Wok Wednesdays – August

 

                                                                Helen Chen’s Pork and Cucumber

August’s Wok Wednesdays picks are perfect for this time of year. Fresh produce in the store and farmer’s markets are at their peak.  The recipes are from the Breath of the Wok:  Helen Chen’s Pork and Cucumber, p. 83 and  Liang Nian Xiu’s Moon Hill Corn and Beans, p. 132.  Both with fresh vegetables and flavor.  

For the Pork and Cucumber recipe on p. 83 use 12 oz. of pork butt or shoulder. Cut into 1/4 inch bite size pieces. If you cannot find a small piece of pork, slice off 12 ounces and use the rest to make Memphis style pulled pork.

 

 

 

 

Combine the pork in a shallow bowl with sherry, cornstarch, soy sauce sesame oil and salt.

 

 

Rinse the fermented  black beans and mash in a small bowl.  

Slice the red pepper and cucumber.

 

 

 

 

Prepare all ingredients ahead of time for stir frying.  Additional ingredients include chicken broth, salt, and sliced garlic.

Serve with rice, though it makes a filling meal without it. Pair with Ling Niam Xiu’s Moon Hill Corn and Beans, p. 132.

 

Linguine with Sausage and Peppers

This recipes is adapted from the Martha Stewart cookbook Great Food Fast.


Print Recipe
Linguine with Sausage and Peppers
A combination of vegetables, sausage, and linguine.
Course Main Dish
Cuisine dinner
Prep Time 20 minutes
Cook Time 30 minutes
Servings
people
Ingredients
  • 8 oz. linguine
  • 1/2 pound sausage use pork, chicken, turkey or substitute tofu
  • 3 cloves garlic thinly sliced
  • 1 red pepper thinly sliced
  • 1 yellow pepper thinly sliced
  • 2 Tbs. Butter
  • 2 cups spinach, torn substitute kale or argula
  • 1/2 tsp. oregano, rosemary, thymee
Course Main Dish
Cuisine dinner
Prep Time 20 minutes
Cook Time 30 minutes
Servings
people
Ingredients
  • 8 oz. linguine
  • 1/2 pound sausage use pork, chicken, turkey or substitute tofu
  • 3 cloves garlic thinly sliced
  • 1 red pepper thinly sliced
  • 1 yellow pepper thinly sliced
  • 2 Tbs. Butter
  • 2 cups spinach, torn substitute kale or argula
  • 1/2 tsp. oregano, rosemary, thymee
Instructions
  1. In a large pot bring water to a boil. Add linguine and cook according to package.
  2. Meanwhile, remove the casing from the sausage and place in a skillet with 2-3 Tablespoons of water. Cover and cook for 5-7 minutes. Remove the lid and cook sausage until brown. Break sausage into smaller pieces while cooking.
  3. Add sliced peppers and garlic to the sausage and cook until tender.
  4. When linguine is cooked remove all but 2-3 tablespoons of water. Add torn spinach to linguine and cook, turning often until wilted.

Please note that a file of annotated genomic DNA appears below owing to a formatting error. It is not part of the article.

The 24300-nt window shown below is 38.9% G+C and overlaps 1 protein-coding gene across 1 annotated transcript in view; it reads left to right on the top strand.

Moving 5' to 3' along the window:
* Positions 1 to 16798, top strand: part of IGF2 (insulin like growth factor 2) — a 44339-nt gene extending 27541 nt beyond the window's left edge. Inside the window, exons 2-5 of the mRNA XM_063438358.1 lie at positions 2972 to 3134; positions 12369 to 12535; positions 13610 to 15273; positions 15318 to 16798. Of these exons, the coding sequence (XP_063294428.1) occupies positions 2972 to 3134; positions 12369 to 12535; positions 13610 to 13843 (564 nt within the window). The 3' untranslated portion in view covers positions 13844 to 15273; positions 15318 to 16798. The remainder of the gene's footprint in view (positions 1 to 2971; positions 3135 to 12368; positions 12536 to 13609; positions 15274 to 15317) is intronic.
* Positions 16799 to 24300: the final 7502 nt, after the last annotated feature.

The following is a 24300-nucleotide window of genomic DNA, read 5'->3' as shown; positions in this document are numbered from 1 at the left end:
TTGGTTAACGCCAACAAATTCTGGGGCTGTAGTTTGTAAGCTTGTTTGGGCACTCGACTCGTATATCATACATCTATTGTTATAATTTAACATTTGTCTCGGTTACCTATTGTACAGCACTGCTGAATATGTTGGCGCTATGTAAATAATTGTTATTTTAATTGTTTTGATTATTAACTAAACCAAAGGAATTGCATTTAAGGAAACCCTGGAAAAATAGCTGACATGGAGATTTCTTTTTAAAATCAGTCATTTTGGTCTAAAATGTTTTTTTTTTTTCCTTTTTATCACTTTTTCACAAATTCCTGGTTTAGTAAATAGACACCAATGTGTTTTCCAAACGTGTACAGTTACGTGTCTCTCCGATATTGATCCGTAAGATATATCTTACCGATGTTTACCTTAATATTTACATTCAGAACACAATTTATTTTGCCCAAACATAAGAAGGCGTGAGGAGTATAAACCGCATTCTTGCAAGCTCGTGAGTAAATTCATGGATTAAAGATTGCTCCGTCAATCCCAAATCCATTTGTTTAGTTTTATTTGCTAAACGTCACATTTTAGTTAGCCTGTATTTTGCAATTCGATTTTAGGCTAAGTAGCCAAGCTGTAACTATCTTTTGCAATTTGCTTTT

5. Add linguine and spinach to the sausage and pepper mixture. Add oregano, rosemary and thyme. Mix together and serve.
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Food 52 – a New Way to Dinner

Food 52 – a New Way to Dinner

Another new cookbook that came into the library this week was “>Food 52: a new way to dinner by Amanda Hesser.  It is a cookbook filled with recipes and strategies to make a meal plan for the week ahead. Complete with a grocery list and a plan to make and prepare dishes over the weekend for the week ahead. Recipes include a large photo, ingredients and directions including directions to extend the meal for a lunch the next day.  This book is definitely for the organized cook. One drawback is that some photos of the finished item does not appear on the same page as the recipe.  For instance, the photo of Tad’s roasted potatoes appears on page 44, six pages before the recipe. Though the recipe for Fish Tacos and the photo do appear side by side.

For dinner tonight I made the Beef Short Ribs in Red Wine.  The photo for this recipe was featured right next to the recipe.  Instead of adding the total amount of wine called for I used half wine and half beef stock. I was also concerned with the flavor of the recipe because it did not ask for many spices.  As it turned out I need not be as the recipe is delicious without adding anything extra.  The ribs were tender.  I added boiled red potatoes and it made for a delicious Sunday meal. There was enough left over for another meal this week.  

Eight flavors: The Untold Story of American Cuisine

 

Eight Flavors:  the untold story of American cuisine by Sarah Lohman is placed in the same section as cookbooks in the library.  However, it is not a cookbook in the sense that there are a lot of recipes and pictures. Lohman  talks about the flavors which define the American cuisine stating at the time of the revolutionary war up until the most recent.   These flavors include  black pepper, vanilla, chili powder, curry powder, soy sauce, garlic, monosodium Glutmate (msg) and Sriracha. Ms. Lohman organized the book according to when these flavors appeared in the American culture.  Each came about as the result of an event that created a desire for the flavor.  Followed by increased availability and a preference for the flavor.
For example:
Chili powder – a Texan/Mexican woman fed soldiers and tourists and a German immigrant who found a culinary shortcut.
Soy Sauce – came from immigrants from China
Vanilla – came from a 12 year old slave who figured out a botanical secret.

Certainly the recipes add to the book but the most interesting part is how these flavors became part of the American landscape.